Hi Ian. I was very interested to read your post about the discussion around girls and younger women.

    I am currently in Pakistan for the six-month anniversary of the floods. On a visit to a rural health centre, the staff told me that apparently 80% of the older people coming there are older women.

    The head doctor, Dr Wagma, made some very moving comments which I'd like to share with you.

    She said: "Older women come for many reasons. A lot of it we can put down to psycho-social causes, but the symptoms are hypertension, acute respiratory infections, vague general body aches. 20% of the older women I see are suffering from psycho-social illnesses such as depression. But the other 80% are in real physical need of treatment.

    "Most of these illnesses are either directly or indirectly related to post-menopause - arthiritis, osteoporosis, or uterus lapses and vaginal bleeding due to difficult and multiple childbirths.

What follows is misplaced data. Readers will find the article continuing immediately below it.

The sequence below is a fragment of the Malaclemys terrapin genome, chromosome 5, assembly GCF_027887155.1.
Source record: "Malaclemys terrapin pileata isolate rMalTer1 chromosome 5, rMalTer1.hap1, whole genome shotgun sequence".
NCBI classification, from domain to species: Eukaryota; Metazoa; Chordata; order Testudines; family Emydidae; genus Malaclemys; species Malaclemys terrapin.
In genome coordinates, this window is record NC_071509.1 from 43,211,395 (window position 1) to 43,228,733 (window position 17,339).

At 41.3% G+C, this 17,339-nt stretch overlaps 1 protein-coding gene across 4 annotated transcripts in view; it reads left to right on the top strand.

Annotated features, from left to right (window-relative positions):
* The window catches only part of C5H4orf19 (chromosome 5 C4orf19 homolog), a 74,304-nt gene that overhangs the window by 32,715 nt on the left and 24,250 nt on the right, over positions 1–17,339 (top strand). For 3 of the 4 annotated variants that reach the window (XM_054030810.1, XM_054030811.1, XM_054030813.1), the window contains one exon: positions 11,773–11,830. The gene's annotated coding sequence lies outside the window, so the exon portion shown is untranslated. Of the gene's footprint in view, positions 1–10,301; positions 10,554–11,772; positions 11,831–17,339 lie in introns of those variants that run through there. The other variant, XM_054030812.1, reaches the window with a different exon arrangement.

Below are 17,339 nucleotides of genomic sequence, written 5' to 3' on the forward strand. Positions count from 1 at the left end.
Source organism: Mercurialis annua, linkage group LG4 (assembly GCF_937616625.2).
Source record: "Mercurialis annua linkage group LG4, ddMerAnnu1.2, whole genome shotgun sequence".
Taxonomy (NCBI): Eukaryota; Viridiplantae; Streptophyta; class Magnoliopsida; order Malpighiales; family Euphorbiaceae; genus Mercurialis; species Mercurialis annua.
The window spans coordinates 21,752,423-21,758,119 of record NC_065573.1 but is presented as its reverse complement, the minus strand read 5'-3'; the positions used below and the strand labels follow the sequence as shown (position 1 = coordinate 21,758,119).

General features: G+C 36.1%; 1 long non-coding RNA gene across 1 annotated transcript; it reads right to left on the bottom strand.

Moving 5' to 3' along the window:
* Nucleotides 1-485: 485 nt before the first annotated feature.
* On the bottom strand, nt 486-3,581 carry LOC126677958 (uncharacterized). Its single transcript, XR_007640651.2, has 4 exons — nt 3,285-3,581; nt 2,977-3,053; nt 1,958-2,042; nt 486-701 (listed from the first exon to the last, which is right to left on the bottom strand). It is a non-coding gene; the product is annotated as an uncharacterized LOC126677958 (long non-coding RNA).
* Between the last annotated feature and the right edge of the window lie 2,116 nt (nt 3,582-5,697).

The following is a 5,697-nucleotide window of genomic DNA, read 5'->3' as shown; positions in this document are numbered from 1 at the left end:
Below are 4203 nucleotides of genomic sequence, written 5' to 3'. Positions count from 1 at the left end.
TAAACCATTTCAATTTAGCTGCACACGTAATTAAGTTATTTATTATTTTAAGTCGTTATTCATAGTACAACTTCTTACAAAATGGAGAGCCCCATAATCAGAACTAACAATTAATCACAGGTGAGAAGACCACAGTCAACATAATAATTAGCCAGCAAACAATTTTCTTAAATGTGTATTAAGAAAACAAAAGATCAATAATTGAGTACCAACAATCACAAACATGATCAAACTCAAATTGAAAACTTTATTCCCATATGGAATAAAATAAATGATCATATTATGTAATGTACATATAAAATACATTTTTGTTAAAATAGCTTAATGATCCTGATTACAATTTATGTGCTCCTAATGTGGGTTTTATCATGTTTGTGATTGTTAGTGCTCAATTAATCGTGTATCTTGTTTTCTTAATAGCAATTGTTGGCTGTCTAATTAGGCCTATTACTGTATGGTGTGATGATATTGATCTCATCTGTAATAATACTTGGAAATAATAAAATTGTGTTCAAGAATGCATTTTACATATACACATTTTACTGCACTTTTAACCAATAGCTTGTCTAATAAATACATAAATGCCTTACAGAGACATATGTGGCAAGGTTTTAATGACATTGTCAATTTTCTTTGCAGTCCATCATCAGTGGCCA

"Many would benefit from hormone therapies, as well as treatment for depression and hypertension. But these medicines are expensive and cannot be accessed publicly. It can be access privately, but this needs money.

    "It also involves seeking permission from her husband for the money to be spent on this.

    "In my opinion, every woman in old age is suffering bad health because of reproductive health reasons.

    "I wish someone out there cared and would focus on older women's health. If young women's lives and children's lives are important, why not an older woman's? I'm looking at myself in the future when I'm asking this question."

    Her comments really stirred me. I work for HelpAge International and we provide health services and advocate for better health for older people. But why aren't we - the wider development community - doing more on older women's health?

    Maybe agencies such as WHO, UNFPA or DFID are deeply concerned about this? But if they are, we don't hear about it. Perhaps because the focus is so much on girls and young women.